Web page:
MARINE CORPS AIR GROUND COMBAT CENTER TWENTYNINE PALMS, Calif. --
You were gone for five minutes, trying to get your laundry done before the upcoming week. As you approach your room you could have sworn you had closed your door, yet it is wide open. As you enter the room you realize things weren’t as you had left them. Drawers are open, padlocks cut. You notice clothes, jewelry and even your computer have disappeared. You have just become a victim of a barracks thief.
The Provost Marshal’s Office and the Criminal Investigation Division have been ramping up crime prevention measures in order to reduce the barracks larcenies and capture the thieves, PMO and the CID are attempting to make the barracks aboard the Combat Center crime-free by hosting crime prevention briefs and safety stand downs to teach Marines the importance of locking their rooms and valuables. Yet Marines and sailors are still making it easy for thieves by leaving their room’s unlocked and valuables unsecure.
Although every barracks room door is equipped with a locking mechanism, many people choose not to lock it when they leave for a multitude of reasons ranging from having lost their key, to thinking their possessions will be safe if they’re only gone for a minute, said Staff Sgt. Anthony Fox, the physical security chief at PMO.
“The top reason people won’t lock their room is because it is an inconvenience to them,” explained Fox, an Anderson, Ind., native. “They find it a hassle to get their keys to lock or unlock a door.”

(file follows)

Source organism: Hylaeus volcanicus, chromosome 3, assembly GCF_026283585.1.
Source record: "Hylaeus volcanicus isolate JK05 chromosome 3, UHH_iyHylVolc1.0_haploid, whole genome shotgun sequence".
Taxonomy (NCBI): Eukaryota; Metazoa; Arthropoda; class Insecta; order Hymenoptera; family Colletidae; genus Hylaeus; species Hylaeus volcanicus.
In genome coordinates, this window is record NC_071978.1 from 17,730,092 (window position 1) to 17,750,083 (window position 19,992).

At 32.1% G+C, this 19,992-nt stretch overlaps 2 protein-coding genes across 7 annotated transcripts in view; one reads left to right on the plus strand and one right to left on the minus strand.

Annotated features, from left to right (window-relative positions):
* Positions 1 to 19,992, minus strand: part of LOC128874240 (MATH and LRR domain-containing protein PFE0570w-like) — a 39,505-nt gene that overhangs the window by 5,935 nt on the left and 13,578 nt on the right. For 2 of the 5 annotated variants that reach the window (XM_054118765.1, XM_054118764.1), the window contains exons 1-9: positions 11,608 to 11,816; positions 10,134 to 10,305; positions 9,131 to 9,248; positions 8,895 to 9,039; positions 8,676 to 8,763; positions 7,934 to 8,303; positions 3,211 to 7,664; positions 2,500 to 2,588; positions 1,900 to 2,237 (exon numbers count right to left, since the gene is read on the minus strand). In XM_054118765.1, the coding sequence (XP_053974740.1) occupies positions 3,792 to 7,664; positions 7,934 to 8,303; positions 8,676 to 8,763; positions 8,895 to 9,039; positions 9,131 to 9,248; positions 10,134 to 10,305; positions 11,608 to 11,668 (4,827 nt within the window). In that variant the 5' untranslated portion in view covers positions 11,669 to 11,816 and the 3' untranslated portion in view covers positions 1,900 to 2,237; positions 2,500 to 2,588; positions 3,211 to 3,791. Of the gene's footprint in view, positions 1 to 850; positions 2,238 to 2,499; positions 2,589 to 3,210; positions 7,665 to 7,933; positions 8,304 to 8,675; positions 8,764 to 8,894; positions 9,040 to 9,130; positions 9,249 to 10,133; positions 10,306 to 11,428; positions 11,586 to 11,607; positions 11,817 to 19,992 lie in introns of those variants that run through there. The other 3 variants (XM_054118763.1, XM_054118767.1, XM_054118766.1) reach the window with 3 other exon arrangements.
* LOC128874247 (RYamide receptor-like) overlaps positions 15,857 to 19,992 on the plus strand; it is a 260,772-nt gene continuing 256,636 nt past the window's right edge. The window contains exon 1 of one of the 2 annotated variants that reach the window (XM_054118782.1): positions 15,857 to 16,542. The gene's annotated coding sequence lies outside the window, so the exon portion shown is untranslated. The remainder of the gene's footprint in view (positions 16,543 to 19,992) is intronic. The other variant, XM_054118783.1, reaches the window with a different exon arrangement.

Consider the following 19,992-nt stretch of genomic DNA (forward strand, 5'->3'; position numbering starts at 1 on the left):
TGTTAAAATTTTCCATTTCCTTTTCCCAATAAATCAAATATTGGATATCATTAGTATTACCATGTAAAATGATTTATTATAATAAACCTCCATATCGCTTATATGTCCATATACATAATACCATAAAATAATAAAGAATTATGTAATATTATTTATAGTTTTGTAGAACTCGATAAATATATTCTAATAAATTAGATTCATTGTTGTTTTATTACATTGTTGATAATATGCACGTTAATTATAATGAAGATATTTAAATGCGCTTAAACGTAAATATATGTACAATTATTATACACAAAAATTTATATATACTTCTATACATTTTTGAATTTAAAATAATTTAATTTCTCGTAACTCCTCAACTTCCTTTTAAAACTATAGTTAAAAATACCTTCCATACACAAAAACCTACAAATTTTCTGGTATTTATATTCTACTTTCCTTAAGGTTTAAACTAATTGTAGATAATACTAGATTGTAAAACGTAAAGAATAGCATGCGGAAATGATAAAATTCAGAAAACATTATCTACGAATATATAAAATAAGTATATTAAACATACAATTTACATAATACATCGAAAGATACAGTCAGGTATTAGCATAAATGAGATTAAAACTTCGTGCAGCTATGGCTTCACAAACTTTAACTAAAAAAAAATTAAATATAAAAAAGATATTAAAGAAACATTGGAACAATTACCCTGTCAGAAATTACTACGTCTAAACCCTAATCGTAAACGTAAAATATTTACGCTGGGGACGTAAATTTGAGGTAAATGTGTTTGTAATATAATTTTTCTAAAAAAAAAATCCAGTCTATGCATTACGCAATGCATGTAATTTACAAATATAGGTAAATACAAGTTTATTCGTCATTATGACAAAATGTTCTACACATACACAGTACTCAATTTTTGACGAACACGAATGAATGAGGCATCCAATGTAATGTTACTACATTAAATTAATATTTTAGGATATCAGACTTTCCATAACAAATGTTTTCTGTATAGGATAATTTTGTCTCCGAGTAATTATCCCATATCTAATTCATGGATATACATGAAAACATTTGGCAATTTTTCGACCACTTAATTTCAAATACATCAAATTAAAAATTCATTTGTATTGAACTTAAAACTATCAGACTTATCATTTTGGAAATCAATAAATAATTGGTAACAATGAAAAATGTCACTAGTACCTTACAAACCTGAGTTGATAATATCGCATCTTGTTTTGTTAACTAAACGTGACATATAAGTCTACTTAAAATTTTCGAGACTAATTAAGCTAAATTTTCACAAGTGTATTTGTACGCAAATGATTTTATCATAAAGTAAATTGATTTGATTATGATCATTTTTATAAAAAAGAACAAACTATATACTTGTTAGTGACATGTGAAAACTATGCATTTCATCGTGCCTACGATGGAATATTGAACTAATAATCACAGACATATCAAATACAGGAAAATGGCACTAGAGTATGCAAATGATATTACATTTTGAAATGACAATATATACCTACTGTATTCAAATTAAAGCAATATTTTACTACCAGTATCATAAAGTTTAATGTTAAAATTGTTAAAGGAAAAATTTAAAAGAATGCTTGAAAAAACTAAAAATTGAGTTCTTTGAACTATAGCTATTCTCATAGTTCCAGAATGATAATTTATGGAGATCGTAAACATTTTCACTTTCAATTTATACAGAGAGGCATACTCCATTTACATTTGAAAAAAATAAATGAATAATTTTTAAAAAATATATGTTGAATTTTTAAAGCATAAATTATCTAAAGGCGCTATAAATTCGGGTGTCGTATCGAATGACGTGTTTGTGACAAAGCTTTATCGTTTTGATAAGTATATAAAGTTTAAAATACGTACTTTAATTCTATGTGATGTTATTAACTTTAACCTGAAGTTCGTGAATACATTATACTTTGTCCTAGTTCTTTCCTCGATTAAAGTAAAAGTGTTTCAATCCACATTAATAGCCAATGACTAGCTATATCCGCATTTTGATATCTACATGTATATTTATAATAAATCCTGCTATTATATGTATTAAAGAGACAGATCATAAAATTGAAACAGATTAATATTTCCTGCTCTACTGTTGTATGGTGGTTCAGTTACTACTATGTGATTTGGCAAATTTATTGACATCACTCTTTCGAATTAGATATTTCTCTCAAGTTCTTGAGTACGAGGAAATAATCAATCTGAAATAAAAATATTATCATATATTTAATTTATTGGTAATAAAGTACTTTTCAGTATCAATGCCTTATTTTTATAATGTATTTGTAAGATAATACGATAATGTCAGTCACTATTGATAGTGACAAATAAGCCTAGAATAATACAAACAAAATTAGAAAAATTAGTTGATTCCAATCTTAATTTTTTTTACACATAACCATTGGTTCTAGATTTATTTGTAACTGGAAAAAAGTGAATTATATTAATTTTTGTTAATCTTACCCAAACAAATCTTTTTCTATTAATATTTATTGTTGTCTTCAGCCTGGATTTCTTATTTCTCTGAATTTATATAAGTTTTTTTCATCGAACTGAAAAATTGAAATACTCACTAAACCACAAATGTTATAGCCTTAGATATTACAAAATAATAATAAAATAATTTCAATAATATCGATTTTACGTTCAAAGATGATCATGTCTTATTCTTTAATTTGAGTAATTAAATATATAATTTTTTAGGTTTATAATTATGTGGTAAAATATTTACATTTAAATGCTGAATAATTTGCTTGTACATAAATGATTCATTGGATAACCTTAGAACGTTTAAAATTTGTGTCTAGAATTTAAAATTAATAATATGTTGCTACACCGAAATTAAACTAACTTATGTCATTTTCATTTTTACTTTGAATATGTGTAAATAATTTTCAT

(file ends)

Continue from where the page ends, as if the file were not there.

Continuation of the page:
Chief Warrant Officer 2 Chad Getz, an investigations officer with CID, agreed with Fox, stating the majority of break-ins are a crime of opportunity.
“They see the open room, they see the property and they take advantage of the situation,” said Getz, a Lawrenceburg, Ind., native. “It doesn’t matter the time of day or how long a Marine is gone from his barracks room.”
Getz advises barracks dwellers to lock up all their property, especially high-value items in addition to other measures to keep what’s yours where it belongs.
“People should mark their property by etching their initials and last four of their social security number into the item,” explained Getz. “Also have a copy of serial numbers already on items.”
Items such as computers and televisions will already have a serial number. Getz said people should record the serial numbers and a description of the item on a separate piece of paper.
“Don’t leave your list on the computer,” said Gunnery Sgt. Loyd B. Brown, the CID chief. “An electronic copy is good to have, but should not be relied on as the only record if a thief raids a room. You’d be surprised on how many times a Marine will leave that list on the computer, and his computer will be stolen. Print it out and keep it separate from your high values.”
PMO and the CID cannot return items unless the service member can prove they are the proper owner.
If a barracks room is broken into, Getz advises people not to disturb the room in any way.
“Take a visual of your room, look around and take note of anything missing,” said Getz. “But do not move anything or shuffle through your possessions. You will most likely disturb any evidence we can acquire.”
The CID has a forensics lab that can obtain fingerprints, shoe impressions and even match a cut padlock with what instrument was used to cut it, which will all be a necessity to capture the thief.
PMO will also hold crime prevention briefs upon unit request. For more information contact Fox at 830-5457.